Whether you know it or not, most of the lore and well-accepted facts about pirates in film came from Michael Curtiz’s “Captain Blood.” The film is also responsible for launching the career of Errol Flynn, one of the first leading men in Hollywood that was often suave and heroic, but always charismatic, something we see a lot of in todays movies, especially from actors like Robert Downey Jr. and Dwayne Johnson. So basically, everything we love about pirates and blockbusters nowadays started with “Captain Blood.”
Set in 17th century England, the film chronicles the rather unpredictable life of Peter Blood (Flynn), an Irish doctor, who performed his duties during the Monmouth rebellion and was convicted of treason when he helped a rebel heal. Rather than being put to death, Blood and the surviving rebels are instead sent by boat to the West Indies where they are sold as slaves to the local Englishmen. Eventually, Blood organizes as a way to get off their little island the only way that makes sense to him – by becoming pirates.
Most of the mythos about pirates that we all know and love today can be traced back to the joy Errol Flynn and his crew of brothers in arms feel as they loot, fight, drink and sail on the high seas. They immediately set up a code of honor among fellow pirates, splitting all of their earnings amongst each other and giving extra gold to those who lost a limb for the sake of the crew. But at the same time, they all show such delight when torturing others, especially Colonel Bishop (Lionel Atwill), who had bought most of them as slaves. This is a pirate life built on the highs and lows they all share together.
Watching “Captain Blood” shows me why I believe we enjoy pirate movies as much as we do, and it is in much the same vein as gangster movies – we’re enraptured by their lust for more power, more wealth, in an attempt to satisfy their insatiable greed. Then again, what are pirates but gangsters of the sea? Except rather than fighting with guns and wise cracks, they fight with swords and witty remarks.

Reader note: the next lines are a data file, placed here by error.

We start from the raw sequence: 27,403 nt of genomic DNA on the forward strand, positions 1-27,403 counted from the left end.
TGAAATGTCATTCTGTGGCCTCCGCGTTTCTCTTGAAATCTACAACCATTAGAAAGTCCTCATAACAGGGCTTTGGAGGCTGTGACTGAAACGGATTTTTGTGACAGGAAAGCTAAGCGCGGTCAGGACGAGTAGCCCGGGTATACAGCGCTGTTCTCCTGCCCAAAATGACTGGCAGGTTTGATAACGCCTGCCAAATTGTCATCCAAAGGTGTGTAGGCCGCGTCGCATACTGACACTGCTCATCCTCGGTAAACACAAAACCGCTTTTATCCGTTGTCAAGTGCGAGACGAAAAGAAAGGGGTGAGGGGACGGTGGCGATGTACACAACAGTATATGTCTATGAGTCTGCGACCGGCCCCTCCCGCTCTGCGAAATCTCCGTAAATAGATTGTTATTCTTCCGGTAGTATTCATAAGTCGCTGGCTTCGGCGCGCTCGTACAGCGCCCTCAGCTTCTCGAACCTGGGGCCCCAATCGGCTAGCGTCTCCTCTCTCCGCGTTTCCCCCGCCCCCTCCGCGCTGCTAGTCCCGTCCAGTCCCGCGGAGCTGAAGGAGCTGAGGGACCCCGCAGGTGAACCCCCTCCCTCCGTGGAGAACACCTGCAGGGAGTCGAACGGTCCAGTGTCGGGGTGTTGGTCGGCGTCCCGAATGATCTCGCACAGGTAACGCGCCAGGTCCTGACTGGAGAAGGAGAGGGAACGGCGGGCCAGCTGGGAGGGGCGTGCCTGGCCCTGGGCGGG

But what makes this film stand out is because of Errol Flynn’s performance, easily able to bounce between dramatic moments of loss and heartbreak and moments of pure joy as he falls in love with the pirate lifestyle, all while feeling like the same caring selfless person he was at the beginning of the movie. Flynn gives this performance his all, always glowing with a radiating energy in his quieter moments with Olivia de Havilland that shows a vulnerable man who wants so much more out of the world. Flynn takes what could have been a simple swash-buckling role and turns it into a flawed man with a large sense of honor that is angry at the world.
Overall, “Captain Blood” is a great time and one of the best action pieces out of the 1930s. It sets the standard by which all other pirate movies are graded on, and still remains a charming Errol Flynn movie. If you’re curious to see where pirates in Hollywood started from, or want to see the evolution of action stars throughout the decades, then this one is right up your alley.
Final Grade: B+